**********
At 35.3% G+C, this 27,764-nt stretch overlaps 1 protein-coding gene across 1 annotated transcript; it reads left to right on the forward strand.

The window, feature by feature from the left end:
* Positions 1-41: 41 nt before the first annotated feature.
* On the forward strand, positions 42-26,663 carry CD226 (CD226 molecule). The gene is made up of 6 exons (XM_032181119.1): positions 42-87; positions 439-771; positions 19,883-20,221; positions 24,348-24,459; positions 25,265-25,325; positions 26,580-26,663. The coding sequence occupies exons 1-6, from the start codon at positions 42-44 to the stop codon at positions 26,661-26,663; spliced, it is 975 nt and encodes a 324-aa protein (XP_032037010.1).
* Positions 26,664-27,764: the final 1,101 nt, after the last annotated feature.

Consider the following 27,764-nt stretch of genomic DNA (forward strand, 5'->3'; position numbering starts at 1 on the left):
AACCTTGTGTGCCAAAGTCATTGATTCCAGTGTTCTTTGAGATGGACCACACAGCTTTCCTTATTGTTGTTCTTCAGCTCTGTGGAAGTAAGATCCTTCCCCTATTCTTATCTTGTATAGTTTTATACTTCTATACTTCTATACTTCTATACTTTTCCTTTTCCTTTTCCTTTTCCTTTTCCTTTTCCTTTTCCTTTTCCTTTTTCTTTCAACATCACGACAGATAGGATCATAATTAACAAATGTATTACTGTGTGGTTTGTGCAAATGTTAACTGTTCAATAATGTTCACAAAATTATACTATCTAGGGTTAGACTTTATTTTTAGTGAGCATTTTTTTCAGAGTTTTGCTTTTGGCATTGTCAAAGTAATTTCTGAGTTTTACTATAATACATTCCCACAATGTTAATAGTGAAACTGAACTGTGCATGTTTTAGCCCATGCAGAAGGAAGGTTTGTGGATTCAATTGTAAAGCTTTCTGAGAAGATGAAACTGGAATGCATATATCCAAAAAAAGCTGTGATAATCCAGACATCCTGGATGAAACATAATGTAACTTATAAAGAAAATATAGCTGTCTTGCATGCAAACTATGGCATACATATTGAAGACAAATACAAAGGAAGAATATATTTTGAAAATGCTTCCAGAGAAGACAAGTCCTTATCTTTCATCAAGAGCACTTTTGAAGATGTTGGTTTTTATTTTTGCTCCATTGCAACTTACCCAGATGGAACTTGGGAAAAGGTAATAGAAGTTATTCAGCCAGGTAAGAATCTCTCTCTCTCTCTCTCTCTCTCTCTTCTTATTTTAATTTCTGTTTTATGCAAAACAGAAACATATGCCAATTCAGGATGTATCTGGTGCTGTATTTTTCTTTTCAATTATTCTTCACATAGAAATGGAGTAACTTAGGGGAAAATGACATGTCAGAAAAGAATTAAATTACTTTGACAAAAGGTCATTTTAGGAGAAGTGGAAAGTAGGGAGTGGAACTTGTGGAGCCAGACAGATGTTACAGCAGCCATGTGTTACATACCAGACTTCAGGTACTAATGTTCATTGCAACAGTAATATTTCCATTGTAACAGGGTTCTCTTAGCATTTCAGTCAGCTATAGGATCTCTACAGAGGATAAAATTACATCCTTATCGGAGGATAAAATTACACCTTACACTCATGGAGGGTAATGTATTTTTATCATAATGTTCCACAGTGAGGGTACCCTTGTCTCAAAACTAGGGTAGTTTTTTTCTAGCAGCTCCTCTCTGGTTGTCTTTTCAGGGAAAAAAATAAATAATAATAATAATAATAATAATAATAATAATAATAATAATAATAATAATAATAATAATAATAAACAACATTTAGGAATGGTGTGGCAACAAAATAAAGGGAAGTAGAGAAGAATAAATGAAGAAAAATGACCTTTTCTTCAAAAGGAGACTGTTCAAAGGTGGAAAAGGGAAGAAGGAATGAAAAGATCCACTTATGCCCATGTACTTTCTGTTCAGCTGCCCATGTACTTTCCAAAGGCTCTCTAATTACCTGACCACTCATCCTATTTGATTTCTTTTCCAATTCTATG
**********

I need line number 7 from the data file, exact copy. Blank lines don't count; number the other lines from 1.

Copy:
AACCTTGTGTGCCAAAGTCATTGATTCCAGTGTTCTTTGAGATGGACCACACAGCTTTCCTTATTGTTGTTCTTCAGCTCTGTGGAAGTAAGATCCTTCCCCTATTCTTATCTTGTATAGTTTTATACTTCTATACTTCTATACTTCTATACTTTTCCTTTTCCTTTTCCTTTTCCTTTTCCTTTTCCTTTTCCTTTTCCTTTTTCTTTCAACATCACGACAGATAGGATCATAATTAACAAATGTATTACTGTGTGGTTTGTGCAAATGTTAACTGTTCAATAATGTTCACAAAATTATACTATCTAGGGTTAGACTTTATTTTTAGTGAGCATTTTTTTCAGAGTTTTGCTTTTGGCATTGTCAAAGTAATTTCTGAGTTTTACTATAATACATTCCCACAATGTTAATAGTGAAACTGAACTGTGCATGTTTTAGCCCATGCAGAAGGAAGGTTTGTGGATTCAATTGTAAAGCTTTCTGAGAAGATGAAACTGGAATGCATATATCCAAAAAAAGCTGTGATAATCCAGACATCCTGGATGAAACATAATGTAACTTATAAAGAAAATATAGCTGTCTTGCATGCAAACTATGGCATACATATTGAAGACAAATACAAAGGAAGAATATATTTTGAAAATGCTTCCAGAGAAGACAAGTCCTTATCTTTCATCAAGAGCACTTTTGAAGATGTTGGTTTTTATTTTTGCTCCATTGCAACTTACCCAGATGGAACTTGGGAAAAGGTAATAGAAGTTATTCAGCCAGGTAAGAATCTCTCTCTCTCTCTCTCTCTCTCTCTTCTTATTTTAATTTCTGTTTTATGCAAAACAGAAACATATGCCAATTCAGGATGTATCTGGTGCTGTATTTTTCTTTTCAATTATTCTTCACATAGAAATGGAGTAACTTAGGGGAAAATGACATGTCAGAAAAGAATTAAATTACTTTGACAAAAGGTCATTTTAGGAGAAGTGGAAAGTAGGGAGTGGAACTTGTGGAGCCAGACAGATGTTACAGCAGCCATGTGTTACATACCAGACTTCAGGTACTAATGTTCATTGCAACAGTAATATTTCCATTGTAACAGGGTTCTCTTAGCATTTCAGTCAGCTATAGGATCTCTACAGAGGATAAAATTACATCCTTATCGGAGGATAAAATTACACCTTACACTCATGGAGGGTAATGTATTTTTATCATAATGTTCCACAGTGAGGGTACCCTTGTCTCAAAACTAGGGTAGTTTTTTTCTAGCAGCTCCTCTCTGGTTGTCTTTTCAGGGAAAAAAATAAATAATAATAATAATAATAATAATAATAATAATAATAATAATAATAATAATAATAATAATAATAAACAACATTTAGGAATGGTGTGGCAACAAAATAAAGGGAAGTAGAGAAGAATAAATGAAGAAAAATGACCTTTTCTTCAAAAGGAGACTGTTCAAAGGTGGAAAAGGGAAGAAGGAATGAAAAGATCCACTTATGCCCATGTACTTTCTGTTCAGCTGCCCATGTACTTTCCAAAGGCTCTCTAATTACCTGACCACTCATCCTATTTGATTTCTTTTCCAATTCTATG